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The Numbers


Smoking Bans
And Businesses

Odds and Ends


Smoking Ban Links

Nicotine Nannies claim smoking bans are good for business. But if that were the case, could this list exist, and could it be so huge? (Please note, this is only a small sample of articles available on the subject.)

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Archive for December, 2004

Story behind Jimmy Mac’s not a simple one

Friday, December 31st, 2004

Naylon won at the trial-court level and won again at the Appellate Division. It was a David and Goliath battle, and David won. Unfortunately, “David” was so financially devastated by the battle that he had to discontinue the fight.

“David” beat back the onerous policy of the county commissioner only to ultimately give up in frustration. Now, he and 25 other people are out of work.


A Bar in Liverpool that banned smoking has described the experience as “commercial suicide”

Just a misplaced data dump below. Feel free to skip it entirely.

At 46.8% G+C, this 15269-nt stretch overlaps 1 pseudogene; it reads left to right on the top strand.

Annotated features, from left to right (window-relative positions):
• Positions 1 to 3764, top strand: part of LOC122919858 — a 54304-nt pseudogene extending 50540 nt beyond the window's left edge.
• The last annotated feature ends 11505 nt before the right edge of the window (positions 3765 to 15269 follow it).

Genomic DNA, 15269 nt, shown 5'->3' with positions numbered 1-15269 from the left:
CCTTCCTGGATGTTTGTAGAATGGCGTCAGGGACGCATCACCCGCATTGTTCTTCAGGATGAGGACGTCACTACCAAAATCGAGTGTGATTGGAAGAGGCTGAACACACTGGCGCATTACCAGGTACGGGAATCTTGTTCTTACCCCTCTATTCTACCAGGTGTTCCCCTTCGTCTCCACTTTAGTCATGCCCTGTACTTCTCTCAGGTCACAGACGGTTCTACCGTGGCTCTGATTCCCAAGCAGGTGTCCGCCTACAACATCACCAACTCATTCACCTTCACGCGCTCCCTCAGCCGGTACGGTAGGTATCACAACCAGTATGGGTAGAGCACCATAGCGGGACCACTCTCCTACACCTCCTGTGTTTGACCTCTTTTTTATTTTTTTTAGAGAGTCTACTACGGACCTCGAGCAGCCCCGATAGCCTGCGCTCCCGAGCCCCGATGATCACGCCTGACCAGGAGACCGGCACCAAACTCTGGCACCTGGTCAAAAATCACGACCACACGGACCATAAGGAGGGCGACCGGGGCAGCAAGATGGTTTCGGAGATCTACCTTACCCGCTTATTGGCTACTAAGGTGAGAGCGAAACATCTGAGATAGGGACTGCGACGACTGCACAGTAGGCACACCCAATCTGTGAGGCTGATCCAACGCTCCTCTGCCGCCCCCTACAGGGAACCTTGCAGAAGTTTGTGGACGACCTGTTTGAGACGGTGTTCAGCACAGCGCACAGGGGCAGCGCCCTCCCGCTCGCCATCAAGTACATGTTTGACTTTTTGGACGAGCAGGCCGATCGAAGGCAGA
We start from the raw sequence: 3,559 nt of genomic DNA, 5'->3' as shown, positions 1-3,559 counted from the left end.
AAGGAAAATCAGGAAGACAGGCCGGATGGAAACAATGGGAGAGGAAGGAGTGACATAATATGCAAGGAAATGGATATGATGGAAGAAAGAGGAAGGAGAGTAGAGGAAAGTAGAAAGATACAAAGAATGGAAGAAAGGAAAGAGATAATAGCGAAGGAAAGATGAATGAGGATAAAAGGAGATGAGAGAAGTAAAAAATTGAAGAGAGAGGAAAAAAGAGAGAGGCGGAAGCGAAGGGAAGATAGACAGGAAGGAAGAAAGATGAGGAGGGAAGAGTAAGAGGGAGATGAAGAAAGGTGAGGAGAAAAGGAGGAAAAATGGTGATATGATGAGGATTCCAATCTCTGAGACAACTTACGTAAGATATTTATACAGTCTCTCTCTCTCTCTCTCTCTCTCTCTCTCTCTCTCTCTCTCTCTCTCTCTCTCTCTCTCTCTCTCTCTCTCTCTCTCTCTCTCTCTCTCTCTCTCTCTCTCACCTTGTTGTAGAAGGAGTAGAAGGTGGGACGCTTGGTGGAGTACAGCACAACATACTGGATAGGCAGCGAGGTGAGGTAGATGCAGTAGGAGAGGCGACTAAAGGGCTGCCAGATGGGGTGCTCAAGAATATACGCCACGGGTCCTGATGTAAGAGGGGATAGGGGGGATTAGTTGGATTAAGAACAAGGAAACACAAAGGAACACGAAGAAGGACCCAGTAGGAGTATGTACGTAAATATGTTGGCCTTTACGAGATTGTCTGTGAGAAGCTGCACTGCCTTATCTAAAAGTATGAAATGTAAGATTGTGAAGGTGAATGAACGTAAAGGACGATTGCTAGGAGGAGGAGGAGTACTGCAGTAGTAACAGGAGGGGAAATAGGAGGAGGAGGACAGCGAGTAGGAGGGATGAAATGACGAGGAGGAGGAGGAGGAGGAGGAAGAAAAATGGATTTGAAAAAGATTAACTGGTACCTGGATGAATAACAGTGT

Monday, December 13th, 2004

{If banning smoking was good for business, which the nicotine nannies claim, free market forces would result in lots of smoke free bars. But when bar owners try to go smoke free on their own it usually kills their business, proving the nannies contention is a lie.}

Owner Pat Carragher, from the Lobby Bar in Victoria Street, originally made the move to ban cigarettes in September in support of the city’s campaign to become smoke free.

But since the venue opened on the former site of the Expresso Exchange, Mr. Carragher, uncle to Liverpool FC centre-half Jamie, has done a complete U-turn on his policy.

Mr Carragher said: “It’s felt like I’ve been committing commercial suicide.”